And there are surprising ways that you could be hurting how your brain operates: “What you do as an adult or what you do on a regular basis, has huge impact on how you feel and how you act — and your behavior boosts, or minimizes brain function, too,” says Dr. Daniel Amen, MD, a psychiatrist and founder of Amen Clinics in California and author of Unleash the Power of the Female Brain. “One of the most important things to know is that if you are unhealthy from a physical standpoint —say, if you are overweight or you have hypertension, diabetes, or consume too much alcohol or do drugs — all these things can drain your brain and atrophy it in a negative way, which then impairs how it functions.”
The upside? While how your brain works is somewhat genetically coded, it also has a lot to do with how you use it. “The child-brain is less precise and more fluid than the adult brain, which is able to bring a lot of fire-power to problem solving quickly,” says Dr. Louann Brizendine, MD, a neuropsychiatrist and author of The Female Brain. “Adult brains have strengthened certain connections over many years — and deleted other connections that are still present in child brain.” What’s your missing link? Try these easy tricks to boost your brainpower.
Put. Down. The. iPhone.
Scrolling through Instagram, emailing your boss, talking your BFF off a breakup ledge and reading this article. Whoa. “Always being engaged is bad for your brain because just like your body, it needs time to rest,” says Amen. “You can overdo it.” One study from the Institute of Psychiatry at the University of London found that 1,100 British employees who multi-tasked with electronic media showed a greater decrease in IQ than from smoking pot or losing a good night’s sleep. (Most likely because they aren’t really multi-tasking — simply doing several tasks subpar.)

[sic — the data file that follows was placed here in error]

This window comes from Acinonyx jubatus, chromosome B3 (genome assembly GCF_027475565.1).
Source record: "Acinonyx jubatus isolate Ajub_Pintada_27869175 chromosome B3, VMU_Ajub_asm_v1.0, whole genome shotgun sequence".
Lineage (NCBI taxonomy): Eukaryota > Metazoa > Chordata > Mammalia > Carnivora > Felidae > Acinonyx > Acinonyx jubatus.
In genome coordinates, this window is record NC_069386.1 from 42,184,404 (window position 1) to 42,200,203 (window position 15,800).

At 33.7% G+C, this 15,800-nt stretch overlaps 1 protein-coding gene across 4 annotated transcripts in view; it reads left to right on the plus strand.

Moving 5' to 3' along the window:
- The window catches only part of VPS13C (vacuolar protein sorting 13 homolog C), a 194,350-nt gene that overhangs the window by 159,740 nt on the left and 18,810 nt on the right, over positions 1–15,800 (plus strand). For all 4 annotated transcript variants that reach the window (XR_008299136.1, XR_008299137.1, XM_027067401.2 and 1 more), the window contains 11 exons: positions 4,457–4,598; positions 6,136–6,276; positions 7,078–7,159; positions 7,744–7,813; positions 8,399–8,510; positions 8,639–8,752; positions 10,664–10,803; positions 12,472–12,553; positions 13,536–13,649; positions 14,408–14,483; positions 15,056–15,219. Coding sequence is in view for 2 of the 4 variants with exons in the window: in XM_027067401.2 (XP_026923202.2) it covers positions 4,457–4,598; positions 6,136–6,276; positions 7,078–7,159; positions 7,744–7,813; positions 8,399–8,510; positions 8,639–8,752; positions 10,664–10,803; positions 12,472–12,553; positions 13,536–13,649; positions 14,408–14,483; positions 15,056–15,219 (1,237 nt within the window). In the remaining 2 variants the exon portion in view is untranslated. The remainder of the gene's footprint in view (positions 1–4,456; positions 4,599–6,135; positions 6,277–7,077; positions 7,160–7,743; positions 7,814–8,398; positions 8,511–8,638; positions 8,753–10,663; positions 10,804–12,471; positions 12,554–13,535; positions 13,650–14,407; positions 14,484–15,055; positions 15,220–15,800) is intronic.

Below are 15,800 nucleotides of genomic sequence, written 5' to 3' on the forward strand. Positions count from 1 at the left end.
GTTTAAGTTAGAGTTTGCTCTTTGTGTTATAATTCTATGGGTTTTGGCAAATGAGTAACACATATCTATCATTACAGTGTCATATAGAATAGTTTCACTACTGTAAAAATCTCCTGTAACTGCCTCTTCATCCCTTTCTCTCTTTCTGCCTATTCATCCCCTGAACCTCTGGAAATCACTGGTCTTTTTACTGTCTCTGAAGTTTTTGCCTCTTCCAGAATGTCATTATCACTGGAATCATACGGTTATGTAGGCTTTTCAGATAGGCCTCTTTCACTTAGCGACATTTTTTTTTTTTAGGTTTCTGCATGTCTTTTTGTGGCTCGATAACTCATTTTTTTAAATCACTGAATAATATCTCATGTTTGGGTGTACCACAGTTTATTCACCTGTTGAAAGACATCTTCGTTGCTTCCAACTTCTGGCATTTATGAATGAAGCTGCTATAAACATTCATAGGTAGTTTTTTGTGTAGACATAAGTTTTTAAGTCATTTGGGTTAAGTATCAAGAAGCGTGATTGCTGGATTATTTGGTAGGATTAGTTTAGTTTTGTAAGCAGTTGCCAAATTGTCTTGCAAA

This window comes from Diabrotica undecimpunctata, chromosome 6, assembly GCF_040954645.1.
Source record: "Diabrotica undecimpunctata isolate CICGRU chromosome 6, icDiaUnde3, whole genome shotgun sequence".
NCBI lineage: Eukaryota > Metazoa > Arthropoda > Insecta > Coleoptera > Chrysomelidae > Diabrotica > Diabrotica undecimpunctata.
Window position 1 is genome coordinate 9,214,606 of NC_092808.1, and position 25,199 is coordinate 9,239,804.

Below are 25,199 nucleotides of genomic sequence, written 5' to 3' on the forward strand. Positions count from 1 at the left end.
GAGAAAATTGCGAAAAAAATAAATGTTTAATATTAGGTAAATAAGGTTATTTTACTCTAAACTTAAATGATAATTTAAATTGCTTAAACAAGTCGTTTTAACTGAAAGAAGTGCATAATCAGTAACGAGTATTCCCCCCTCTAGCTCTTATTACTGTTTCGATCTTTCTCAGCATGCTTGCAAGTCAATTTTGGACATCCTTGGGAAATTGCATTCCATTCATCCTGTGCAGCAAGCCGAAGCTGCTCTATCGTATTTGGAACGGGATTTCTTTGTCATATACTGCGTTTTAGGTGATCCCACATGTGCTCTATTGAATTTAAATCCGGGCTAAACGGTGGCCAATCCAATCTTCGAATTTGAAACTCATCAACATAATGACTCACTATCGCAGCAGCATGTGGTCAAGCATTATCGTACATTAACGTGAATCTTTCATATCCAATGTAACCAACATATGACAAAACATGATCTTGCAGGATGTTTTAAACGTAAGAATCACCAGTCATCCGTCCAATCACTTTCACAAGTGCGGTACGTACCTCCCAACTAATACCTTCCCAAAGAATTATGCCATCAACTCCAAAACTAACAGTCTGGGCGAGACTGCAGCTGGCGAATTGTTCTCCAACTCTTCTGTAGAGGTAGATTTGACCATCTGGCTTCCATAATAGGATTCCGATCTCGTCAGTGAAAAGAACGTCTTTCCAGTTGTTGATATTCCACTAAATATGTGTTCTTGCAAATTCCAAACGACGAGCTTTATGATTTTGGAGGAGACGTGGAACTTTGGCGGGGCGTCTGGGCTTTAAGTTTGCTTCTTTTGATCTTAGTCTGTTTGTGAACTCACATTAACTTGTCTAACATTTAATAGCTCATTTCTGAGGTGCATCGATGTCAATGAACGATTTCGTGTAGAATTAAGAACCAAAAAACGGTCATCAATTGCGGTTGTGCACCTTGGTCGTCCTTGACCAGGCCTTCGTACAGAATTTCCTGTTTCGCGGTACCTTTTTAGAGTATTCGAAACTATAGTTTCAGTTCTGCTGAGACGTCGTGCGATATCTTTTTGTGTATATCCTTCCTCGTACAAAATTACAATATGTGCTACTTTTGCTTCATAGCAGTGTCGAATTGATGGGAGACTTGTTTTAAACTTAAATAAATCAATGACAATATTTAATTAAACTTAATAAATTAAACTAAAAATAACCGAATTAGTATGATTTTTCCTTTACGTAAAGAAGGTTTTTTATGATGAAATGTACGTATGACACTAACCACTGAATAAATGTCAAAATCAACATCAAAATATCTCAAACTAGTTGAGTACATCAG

But then pick it up again.
“Because you can use it wisely to play some brain-enhancing games (like Words With Friends) which may increase your vocabulary — which you can then use in everyday speech — as opposed to, for example, getting hooked on Angry Birds,” says Brizendine.
“Playing mind games on smartphones could help you get better a certain task — but this may, or may not, transfer to increased brain power at other tasks.” So, don’t think a few apps are enough to make you Einstein: “Just doing word games is not nearly as powerful as more engaging practices like making prettier spaces or learning new dance moves,” says Amen. And so….
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